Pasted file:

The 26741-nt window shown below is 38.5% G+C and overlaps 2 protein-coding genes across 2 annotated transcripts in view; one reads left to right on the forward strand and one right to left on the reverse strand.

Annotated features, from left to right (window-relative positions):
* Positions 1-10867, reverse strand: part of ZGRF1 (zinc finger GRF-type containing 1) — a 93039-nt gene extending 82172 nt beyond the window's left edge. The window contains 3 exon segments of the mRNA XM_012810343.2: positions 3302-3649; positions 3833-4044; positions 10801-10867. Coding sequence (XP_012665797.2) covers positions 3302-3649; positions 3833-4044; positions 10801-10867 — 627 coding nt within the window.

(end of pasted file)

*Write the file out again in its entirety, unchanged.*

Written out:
The 26741-nt window shown below is 38.5% G+C and overlaps 2 protein-coding genes across 2 annotated transcripts in view; one reads left to right on the forward strand and one right to left on the reverse strand.

Annotated features, from left to right (window-relative positions):
* Positions 1-10867, reverse strand: part of ZGRF1 (zinc finger GRF-type containing 1) — a 93039-nt gene extending 82172 nt beyond the window's left edge. The window contains 3 exon segments of the mRNA XM_012810343.2: positions 3302-3649; positions 3833-4044; positions 10801-10867. Coding sequence (XP_012665797.2) covers positions 3302-3649; positions 3833-4044; positions 10801-10867 — 627 coding nt within the window.